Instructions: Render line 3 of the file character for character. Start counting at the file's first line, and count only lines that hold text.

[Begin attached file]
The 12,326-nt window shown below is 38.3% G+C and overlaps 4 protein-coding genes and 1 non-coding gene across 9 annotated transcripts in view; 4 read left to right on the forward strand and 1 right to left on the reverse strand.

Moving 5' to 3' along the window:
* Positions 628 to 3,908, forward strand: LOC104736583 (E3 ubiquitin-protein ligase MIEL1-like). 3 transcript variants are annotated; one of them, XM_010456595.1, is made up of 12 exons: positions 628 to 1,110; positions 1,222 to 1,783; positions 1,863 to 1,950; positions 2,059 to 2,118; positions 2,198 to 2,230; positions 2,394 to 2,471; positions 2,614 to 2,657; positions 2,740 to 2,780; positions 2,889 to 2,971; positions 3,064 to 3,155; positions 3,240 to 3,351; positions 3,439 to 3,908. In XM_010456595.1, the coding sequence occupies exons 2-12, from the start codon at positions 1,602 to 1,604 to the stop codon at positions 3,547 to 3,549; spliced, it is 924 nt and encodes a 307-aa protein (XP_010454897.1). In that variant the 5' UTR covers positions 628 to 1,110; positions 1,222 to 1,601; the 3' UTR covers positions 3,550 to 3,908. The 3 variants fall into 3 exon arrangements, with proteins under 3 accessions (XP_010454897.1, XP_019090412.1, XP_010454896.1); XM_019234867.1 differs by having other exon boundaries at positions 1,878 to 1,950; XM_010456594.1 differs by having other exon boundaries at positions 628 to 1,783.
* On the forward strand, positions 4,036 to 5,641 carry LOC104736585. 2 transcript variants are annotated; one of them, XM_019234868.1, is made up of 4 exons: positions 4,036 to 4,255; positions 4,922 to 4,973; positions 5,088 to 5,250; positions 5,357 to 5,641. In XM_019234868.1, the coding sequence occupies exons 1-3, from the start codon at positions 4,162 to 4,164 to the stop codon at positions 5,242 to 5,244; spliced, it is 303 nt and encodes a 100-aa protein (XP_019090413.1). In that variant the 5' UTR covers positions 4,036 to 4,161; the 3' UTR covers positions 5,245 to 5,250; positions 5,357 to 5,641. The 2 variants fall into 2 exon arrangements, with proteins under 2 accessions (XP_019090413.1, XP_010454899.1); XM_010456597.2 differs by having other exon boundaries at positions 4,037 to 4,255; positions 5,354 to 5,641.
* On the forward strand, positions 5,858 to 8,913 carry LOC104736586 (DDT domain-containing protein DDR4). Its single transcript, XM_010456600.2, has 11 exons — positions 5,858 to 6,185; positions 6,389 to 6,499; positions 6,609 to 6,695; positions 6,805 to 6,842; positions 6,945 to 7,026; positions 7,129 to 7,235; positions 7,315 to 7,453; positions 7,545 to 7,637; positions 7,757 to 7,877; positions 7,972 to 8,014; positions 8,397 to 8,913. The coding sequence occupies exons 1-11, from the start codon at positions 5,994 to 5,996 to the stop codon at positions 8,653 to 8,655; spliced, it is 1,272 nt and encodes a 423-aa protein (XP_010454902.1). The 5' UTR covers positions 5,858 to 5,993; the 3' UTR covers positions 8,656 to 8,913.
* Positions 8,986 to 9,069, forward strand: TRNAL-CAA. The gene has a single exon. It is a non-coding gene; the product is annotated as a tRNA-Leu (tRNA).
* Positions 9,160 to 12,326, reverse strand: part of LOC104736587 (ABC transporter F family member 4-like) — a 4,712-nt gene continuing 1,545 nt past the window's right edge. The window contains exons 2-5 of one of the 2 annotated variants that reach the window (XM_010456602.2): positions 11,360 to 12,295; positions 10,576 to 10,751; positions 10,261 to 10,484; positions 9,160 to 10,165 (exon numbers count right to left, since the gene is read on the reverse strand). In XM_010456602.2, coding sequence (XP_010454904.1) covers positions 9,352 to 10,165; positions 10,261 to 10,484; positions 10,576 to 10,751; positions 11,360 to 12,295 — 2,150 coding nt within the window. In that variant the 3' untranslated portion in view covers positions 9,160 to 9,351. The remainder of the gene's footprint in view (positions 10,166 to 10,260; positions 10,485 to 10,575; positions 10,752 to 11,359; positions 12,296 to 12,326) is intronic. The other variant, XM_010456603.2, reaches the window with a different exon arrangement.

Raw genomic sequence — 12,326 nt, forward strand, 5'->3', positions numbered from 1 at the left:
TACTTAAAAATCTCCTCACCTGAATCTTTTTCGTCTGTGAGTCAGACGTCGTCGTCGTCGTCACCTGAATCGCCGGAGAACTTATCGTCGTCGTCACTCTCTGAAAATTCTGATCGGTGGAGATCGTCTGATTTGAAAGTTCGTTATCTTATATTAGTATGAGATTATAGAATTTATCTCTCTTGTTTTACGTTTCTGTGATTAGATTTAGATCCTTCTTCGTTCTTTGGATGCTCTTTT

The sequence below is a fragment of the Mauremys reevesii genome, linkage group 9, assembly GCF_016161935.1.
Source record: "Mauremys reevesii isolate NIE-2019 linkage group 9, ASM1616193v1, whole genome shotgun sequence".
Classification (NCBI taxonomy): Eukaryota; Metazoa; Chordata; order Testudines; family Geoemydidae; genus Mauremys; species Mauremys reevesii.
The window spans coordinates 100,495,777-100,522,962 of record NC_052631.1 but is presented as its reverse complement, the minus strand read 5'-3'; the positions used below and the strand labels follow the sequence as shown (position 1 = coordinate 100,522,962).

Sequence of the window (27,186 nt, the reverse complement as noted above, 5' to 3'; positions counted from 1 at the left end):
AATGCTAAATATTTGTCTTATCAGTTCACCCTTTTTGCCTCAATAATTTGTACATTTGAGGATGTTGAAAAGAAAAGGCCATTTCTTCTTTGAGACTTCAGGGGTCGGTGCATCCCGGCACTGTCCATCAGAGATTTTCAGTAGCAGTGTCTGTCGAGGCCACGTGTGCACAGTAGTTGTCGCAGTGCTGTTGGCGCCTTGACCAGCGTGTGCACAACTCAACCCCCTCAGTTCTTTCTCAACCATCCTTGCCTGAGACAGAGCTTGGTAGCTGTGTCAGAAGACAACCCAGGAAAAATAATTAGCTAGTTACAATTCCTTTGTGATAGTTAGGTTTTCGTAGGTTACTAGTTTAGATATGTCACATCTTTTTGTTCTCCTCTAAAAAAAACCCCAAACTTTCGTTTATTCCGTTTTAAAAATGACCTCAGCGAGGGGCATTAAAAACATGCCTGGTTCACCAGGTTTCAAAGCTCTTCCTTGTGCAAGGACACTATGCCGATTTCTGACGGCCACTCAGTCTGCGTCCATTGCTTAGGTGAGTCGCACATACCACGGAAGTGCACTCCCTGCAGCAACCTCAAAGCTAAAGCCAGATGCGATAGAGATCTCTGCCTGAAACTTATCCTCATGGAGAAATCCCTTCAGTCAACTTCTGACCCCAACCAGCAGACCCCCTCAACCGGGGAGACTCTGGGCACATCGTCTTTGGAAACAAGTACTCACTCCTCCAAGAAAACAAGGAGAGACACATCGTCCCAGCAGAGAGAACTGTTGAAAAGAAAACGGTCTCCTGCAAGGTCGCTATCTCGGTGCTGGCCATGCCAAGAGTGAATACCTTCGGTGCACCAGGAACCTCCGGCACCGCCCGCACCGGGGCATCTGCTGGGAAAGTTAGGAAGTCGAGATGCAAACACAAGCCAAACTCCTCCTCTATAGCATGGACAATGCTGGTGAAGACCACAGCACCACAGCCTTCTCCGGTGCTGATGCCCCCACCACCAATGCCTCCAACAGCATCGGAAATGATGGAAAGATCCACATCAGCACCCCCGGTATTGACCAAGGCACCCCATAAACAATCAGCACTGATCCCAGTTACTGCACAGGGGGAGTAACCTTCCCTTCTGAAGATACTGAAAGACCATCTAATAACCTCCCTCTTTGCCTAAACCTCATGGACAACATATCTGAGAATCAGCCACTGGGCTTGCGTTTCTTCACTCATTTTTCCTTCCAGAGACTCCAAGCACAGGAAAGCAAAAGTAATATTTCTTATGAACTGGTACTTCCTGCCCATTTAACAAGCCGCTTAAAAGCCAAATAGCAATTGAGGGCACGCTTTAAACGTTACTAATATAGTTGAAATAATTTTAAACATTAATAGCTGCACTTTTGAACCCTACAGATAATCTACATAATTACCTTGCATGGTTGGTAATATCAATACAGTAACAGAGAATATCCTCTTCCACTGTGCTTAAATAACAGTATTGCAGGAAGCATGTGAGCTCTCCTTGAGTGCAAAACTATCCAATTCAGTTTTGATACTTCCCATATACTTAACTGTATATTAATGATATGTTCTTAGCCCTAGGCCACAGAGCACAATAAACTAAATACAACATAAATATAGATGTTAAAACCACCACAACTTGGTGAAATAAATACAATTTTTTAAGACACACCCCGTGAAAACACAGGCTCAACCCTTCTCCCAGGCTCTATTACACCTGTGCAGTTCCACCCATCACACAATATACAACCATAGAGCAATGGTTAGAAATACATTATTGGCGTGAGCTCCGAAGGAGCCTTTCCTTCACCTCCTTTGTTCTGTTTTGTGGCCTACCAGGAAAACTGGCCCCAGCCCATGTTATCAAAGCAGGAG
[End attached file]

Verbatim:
* Positions 628 to 3,908, forward strand: LOC104736583 (E3 ubiquitin-protein ligase MIEL1-like). 3 transcript variants are annotated; one of them, XM_010456595.1, is made up of 12 exons: positions 628 to 1,110; positions 1,222 to 1,783; positions 1,863 to 1,950; positions 2,059 to 2,118; positions 2,198 to 2,230; positions 2,394 to 2,471; positions 2,614 to 2,657; positions 2,740 to 2,780; positions 2,889 to 2,971; positions 3,064 to 3,155; positions 3,240 to 3,351; positions 3,439 to 3,908. In XM_010456595.1, the coding sequence occupies exons 2-12, from the start codon at positions 1,602 to 1,604 to the stop codon at positions 3,547 to 3,549; spliced, it is 924 nt and encodes a 307-aa protein (XP_010454897.1). In that variant the 5' UTR covers positions 628 to 1,110; positions 1,222 to 1,601; the 3' UTR covers positions 3,550 to 3,908. The 3 variants fall into 3 exon arrangements, with proteins under 3 accessions (XP_010454897.1, XP_019090412.1, XP_010454896.1); XM_019234867.1 differs by having other exon boundaries at positions 1,878 to 1,950; XM_010456594.1 differs by having other exon boundaries at positions 628 to 1,783.